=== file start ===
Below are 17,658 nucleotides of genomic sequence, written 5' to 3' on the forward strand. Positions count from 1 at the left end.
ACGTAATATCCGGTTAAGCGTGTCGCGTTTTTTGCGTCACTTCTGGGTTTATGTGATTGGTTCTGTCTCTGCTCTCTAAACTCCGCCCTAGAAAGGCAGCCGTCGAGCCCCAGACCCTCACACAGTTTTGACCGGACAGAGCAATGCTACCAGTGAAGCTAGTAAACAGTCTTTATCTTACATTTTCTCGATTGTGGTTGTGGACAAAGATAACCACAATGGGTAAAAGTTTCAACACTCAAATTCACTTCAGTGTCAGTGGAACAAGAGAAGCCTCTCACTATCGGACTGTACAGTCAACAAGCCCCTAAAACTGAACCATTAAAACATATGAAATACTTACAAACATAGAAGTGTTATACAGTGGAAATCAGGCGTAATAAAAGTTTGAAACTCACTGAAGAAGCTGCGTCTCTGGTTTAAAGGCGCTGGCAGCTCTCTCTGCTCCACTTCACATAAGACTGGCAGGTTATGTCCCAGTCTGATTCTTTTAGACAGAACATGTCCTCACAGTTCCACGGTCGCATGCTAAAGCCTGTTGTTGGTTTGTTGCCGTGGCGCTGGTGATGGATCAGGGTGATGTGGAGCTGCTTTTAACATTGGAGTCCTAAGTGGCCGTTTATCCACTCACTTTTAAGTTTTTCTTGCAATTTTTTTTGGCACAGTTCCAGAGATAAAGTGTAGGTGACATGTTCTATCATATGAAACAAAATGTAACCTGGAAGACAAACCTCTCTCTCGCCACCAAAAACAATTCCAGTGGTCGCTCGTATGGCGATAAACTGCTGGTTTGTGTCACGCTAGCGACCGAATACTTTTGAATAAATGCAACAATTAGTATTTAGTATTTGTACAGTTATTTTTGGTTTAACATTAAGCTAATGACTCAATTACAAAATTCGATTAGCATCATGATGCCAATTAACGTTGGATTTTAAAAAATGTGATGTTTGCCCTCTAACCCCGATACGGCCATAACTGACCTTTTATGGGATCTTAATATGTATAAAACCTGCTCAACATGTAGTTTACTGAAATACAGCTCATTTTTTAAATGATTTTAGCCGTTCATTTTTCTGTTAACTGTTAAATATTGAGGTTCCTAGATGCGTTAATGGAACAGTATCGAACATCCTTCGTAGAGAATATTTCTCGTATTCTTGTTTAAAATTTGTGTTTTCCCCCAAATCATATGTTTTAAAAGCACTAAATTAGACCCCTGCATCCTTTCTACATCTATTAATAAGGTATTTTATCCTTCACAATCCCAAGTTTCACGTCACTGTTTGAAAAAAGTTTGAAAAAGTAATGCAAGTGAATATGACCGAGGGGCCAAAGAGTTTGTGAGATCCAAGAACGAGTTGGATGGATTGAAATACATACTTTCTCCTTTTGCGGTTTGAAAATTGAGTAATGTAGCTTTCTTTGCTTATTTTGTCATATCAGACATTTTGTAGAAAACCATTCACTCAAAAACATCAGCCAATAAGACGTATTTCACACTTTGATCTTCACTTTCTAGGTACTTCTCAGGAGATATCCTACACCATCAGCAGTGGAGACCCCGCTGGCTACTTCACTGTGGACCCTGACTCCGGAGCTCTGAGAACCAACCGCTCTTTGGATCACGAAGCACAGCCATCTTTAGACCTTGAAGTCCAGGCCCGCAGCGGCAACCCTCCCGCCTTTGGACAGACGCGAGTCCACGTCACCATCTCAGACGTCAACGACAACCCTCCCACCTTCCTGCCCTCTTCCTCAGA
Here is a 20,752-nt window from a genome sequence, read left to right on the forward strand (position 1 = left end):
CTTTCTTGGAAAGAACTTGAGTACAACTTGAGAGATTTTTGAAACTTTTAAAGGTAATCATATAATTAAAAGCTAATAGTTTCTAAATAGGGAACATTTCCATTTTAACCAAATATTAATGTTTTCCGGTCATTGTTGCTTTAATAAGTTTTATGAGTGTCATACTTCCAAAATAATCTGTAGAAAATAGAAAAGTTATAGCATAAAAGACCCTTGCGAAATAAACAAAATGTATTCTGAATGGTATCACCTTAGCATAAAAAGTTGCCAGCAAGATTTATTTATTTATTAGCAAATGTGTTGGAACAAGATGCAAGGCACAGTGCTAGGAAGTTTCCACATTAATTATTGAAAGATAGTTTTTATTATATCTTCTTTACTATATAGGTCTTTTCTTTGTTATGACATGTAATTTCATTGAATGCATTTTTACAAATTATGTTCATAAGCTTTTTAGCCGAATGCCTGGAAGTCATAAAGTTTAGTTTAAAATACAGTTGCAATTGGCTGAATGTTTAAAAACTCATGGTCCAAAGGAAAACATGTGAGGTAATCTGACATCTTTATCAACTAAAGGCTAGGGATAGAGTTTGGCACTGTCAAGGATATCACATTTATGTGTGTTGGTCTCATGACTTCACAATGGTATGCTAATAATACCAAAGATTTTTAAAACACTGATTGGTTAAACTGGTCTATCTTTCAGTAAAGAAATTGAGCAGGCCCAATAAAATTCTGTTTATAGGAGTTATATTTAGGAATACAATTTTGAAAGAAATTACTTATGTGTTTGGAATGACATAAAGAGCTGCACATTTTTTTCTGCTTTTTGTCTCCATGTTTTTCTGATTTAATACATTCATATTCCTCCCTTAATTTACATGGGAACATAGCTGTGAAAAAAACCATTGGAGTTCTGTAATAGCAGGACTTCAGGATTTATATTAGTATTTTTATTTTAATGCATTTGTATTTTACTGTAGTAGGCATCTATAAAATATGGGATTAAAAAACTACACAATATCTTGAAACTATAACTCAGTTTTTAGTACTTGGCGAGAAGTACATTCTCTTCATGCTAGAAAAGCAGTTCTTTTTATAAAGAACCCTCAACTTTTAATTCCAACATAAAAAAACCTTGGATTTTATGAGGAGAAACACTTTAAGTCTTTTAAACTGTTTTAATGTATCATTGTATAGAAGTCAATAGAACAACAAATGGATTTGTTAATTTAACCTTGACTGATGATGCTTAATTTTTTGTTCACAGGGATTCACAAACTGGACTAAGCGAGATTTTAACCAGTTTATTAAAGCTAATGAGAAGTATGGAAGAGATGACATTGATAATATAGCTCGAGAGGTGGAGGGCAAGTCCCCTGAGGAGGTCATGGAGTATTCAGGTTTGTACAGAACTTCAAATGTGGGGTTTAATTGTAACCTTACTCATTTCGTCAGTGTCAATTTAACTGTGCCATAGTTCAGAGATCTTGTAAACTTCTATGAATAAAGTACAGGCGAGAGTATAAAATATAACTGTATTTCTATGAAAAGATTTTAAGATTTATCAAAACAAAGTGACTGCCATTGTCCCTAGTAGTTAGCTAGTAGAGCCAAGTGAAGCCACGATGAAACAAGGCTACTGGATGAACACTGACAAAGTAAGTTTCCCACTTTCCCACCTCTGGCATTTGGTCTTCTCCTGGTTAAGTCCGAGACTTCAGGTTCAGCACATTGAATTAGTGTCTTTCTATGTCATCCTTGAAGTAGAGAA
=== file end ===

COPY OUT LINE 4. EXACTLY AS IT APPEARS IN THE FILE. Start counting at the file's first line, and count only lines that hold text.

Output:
CTTTCTTGGAAAGAACTTGAGTACAACTTGAGAGATTTTTGAAACTTTTAAAGGTAATCATATAATTAAAAGCTAATAGTTTCTAAATAGGGAACATTTCCATTTTAACCAAATATTAATGTTTTCCGGTCATTGTTGCTTTAATAAGTTTTATGAGTGTCATACTTCCAAAATAATCTGTAGAAAATAGAAAAGTTATAGCATAAAAGACCCTTGCGAAATAAACAAAATGTATTCTGAATGGTATCACCTTAGCATAAAAAGTTGCCAGCAAGATTTATTTATTTATTAGCAAATGTGTTGGAACAAGATGCAAGGCACAGTGCTAGGAAGTTTCCACATTAATTATTGAAAGATAGTTTTTATTATATCTTCTTTACTATATAGGTCTTTTCTTTGTTATGACATGTAATTTCATTGAATGCATTTTTACAAATTATGTTCATAAGCTTTTTAGCCGAATGCCTGGAAGTCATAAAGTTTAGTTTAAAATACAGTTGCAATTGGCTGAATGTTTAAAAACTCATGGTCCAAAGGAAAACATGTGAGGTAATCTGACATCTTTATCAACTAAAGGCTAGGGATAGAGTTTGGCACTGTCAAGGATATCACATTTATGTGTGTTGGTCTCATGACTTCACAATGGTATGCTAATAATACCAAAGATTTTTAAAACACTGATTGGTTAAACTGGTCTATCTTTCAGTAAAGAAATTGAGCAGGCCCAATAAAATTCTGTTTATAGGAGTTATATTTAGGAATACAATTTTGAAAGAAATTACTTATGTGTTTGGAATGACATAAAGAGCTGCACATTTTTTTCTGCTTTTTGTCTCCATGTTTTTCTGATTTAATACATTCATATTCCTCCCTTAATTTACATGGGAACATAGCTGTGAAAAAAACCATTGGAGTTCTGTAATAGCAGGACTTCAGGATTTATATTAGTATTTTTATTTTAATGCATTTGTATTTTACTGTAGTAGGCATCTATAAAATATGGGATTAAAAAACTACACAATATCTTGAAACTATAACTCAGTTTTTAGTACTTGGCGAGAAGTACATTCTCTTCATGCTAGAAAAGCAGTTCTTTTTATAAAGAACCCTCAACTTTTAATTCCAACATAAAAAAACCTTGGATTTTATGAGGAGAAACACTTTAAGTCTTTTAAACTGTTTTAATGTATCATTGTATAGAAGTCAATAGAACAACAAATGGATTTGTTAATTTAACCTTGACTGATGATGCTTAATTTTTTGTTCACAGGGATTCACAAACTGGACTAAGCGAGATTTTAACCAGTTTATTAAAGCTAATGAGAAGTATGGAAGAGATGACATTGATAATATAGCTCGAGAGGTGGAGGGCAAGTCCCCTGAGGAGGTCATGGAGTATTCAGGTTTGTACAGAACTTCAAATGTGGGGTTTAATTGTAACCTTACTCATTTCGTCAGTGTCAATTTAACTGTGCCATAGTTCAGAGATCTTGTAAACTTCTATGAATAAAGTACAGGCGAGAGTATAAAATATAACTGTATTTCTATGAAAAGATTTTAAGATTTATCAAAACAAAGTGACTGCCATTGTCCCTAGTAGTTAGCTAGTAGAGCCAAGTGAAGCCACGATGAAACAAGGCTACTGGATGAACACTGACAAAGTAAGTTTCCCACTTTCCCACCTCTGGCATTTGGTCTTCTCCTGGTTAAGTCCGAGACTTCAGGTTCAGCACATTGAATTAGTGTCTTTCTATGTCATCCTTGAAGTAGAGAA